Specific team-building events can be helpful in developing your team. To enable the team leader to participate fully it’s useful to engage a skilled facilitator. This could be someone else within your organisation with the necessary skills. Or you might decide to engage a professional facilitator. Choosing the right team-building approach The number of team-building approaches can be baffling. Many are advertised on the web. Most are commercial companies looking to sell a particular approach or tool. These go in and out of fashion. A past trend was outdoor pursuits such as abseiling and raft building. A current trend, according to the CIPD, is Japanese Taiko drumming. Rather than buying into a particular approach it’s better to start with the questions: What have we identified as our main team-development need? What do we want to get out of a team-building event? The team effectiveness checklist (Word) helps to identify development priorities. Suggestions for meeting these are given in the section on effective teams. As well as identifying ‘building blocks’ to work on it’s also worth considering the team’s stage of development and how to help teams move through stages. The team is more likely to be committed to the event if they’ve taken part in planning and designing it. You may come up with: developing individuals’ perceptions of team goals and relationships and their skills to contribute (focus on individuals) working on achieving team goals and building good relationships so everyone contributes fully (focus on a single team) improving communication and developing shared ways of working (focus on multiple teams) developing commitment to the corporate mission and anticipated change (focus on the whole organisation). The approach you choose should then fit your purpose. Different types of team building event Rather than trying to sell you a particular tool, a good facilitator will help you to clarify your goals and then select an approach and an event that will best meet these. Some of the most common team-building events are: outdoor pursuits such as ropes courses, orienteering, climbing, sailing and other physical activities. The relevance of these depends on the quality of de-briefing after experiences. A good de-briefing will allow time for individual and group reflection, drawing out conclusions on team roles, leadership, working together, etc. You need to consider whether this would be suitable for your team. Not everyone wants to, or is able to, go rock climbing for example. indoor pursuits such as making a video, inventing a game, or producing a pamphlet together. The same need for good de-briefing applies. social events such as a meal, picnic or going bowling are not such a good way to work on specific goals. They can, however, enable people to get to know each other and develop relationships. community service or fundraising projects can bring a team together in a common cause. To be of value in terms of team building, the project needs to be well thought through, with regular review and learning processes. workshops are a popular method and can work well when tailored to the team’s needs and goals. To get away from the demands of the workplace these are best held off-site. They can include group exercises, planning and review sessions, problem-solving activities, information exchange. A good workshop will mix practical activities that generate experience with reflective time, group discussion to share learning and draw conclusions, and planning to put new ideas into practice. practical activities could include things like role play (to develop skills), games (to observe group dynamics or team roles), drawing or collage (to develop creativity and gain individual perspectives), group drawing (to develop shared vision), questionnaires (to explore team roles), pairs and small group work. Professional facilitators If you decide you want to run a team building event expect to budget for facilitator’s fees, venue costs, refreshments, travel, and possibly relief cover to enable everyone to attend. Plenty of commercial companies advertise on the web. Make sure their product matches your needs before contracting their services.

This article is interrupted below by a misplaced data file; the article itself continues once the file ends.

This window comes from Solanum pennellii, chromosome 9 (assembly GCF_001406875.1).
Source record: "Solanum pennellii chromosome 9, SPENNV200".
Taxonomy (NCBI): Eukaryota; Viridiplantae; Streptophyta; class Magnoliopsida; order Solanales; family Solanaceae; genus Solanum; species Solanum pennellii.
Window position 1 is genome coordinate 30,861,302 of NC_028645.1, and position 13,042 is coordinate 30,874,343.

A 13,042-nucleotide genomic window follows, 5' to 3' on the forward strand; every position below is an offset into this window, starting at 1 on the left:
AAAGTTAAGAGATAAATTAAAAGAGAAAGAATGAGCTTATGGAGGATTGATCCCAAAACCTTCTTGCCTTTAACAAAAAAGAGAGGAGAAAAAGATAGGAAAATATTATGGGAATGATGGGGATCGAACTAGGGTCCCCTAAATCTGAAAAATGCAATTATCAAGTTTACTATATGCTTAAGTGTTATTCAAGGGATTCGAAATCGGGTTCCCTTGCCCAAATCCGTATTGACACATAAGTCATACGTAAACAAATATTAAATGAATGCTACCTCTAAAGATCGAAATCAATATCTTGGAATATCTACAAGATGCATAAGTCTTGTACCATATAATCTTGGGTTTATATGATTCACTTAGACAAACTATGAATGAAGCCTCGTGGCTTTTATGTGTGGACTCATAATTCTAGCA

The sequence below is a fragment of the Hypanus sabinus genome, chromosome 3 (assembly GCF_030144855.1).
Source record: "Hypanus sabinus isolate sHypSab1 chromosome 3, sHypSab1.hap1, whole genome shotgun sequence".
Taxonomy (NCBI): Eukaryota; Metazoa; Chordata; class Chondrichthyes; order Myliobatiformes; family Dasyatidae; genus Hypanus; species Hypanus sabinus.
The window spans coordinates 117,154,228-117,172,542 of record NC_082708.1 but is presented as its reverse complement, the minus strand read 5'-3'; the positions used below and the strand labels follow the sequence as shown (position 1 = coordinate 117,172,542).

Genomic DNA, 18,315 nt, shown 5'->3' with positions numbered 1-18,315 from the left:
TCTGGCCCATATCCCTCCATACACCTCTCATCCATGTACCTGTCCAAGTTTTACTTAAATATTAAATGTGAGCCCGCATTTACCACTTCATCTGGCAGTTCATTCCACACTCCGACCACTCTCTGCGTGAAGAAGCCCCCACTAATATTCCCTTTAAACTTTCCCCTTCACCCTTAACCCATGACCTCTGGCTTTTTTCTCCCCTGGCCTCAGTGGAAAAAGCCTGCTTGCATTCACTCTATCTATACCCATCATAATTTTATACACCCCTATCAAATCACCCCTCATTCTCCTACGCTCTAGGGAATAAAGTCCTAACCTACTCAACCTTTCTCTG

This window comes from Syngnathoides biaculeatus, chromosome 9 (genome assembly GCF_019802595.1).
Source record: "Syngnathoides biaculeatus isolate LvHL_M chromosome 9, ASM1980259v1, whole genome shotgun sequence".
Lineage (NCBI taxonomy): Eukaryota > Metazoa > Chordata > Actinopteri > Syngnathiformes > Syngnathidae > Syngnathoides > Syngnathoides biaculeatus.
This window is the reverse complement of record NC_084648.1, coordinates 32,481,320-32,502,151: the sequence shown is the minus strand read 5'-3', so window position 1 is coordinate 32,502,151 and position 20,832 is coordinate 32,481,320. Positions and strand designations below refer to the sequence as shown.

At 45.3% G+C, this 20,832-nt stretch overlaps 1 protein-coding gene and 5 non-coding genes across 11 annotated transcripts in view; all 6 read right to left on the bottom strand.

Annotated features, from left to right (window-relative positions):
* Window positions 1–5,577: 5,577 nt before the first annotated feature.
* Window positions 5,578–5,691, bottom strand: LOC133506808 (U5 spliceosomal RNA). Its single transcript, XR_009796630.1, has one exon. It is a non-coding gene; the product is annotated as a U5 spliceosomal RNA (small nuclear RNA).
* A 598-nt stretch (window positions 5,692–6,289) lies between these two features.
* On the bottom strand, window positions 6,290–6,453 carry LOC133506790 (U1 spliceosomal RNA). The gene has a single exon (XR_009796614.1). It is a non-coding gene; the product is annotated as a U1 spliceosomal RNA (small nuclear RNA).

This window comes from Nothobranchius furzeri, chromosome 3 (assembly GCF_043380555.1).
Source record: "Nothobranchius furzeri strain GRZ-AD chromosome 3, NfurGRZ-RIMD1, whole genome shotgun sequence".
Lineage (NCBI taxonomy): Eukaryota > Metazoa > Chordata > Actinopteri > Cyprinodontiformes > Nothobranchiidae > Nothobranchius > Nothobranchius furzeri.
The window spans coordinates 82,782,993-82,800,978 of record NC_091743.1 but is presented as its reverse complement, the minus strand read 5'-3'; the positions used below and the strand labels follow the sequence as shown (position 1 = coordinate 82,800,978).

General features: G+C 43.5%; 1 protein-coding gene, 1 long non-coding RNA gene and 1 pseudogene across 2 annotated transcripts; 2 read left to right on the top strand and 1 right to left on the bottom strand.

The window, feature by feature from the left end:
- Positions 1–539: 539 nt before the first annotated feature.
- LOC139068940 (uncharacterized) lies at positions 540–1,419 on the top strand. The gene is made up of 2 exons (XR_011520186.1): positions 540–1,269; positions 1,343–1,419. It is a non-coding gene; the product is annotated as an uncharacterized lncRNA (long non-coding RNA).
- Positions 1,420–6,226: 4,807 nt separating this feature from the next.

- Developing effective teams
- Team planning exercises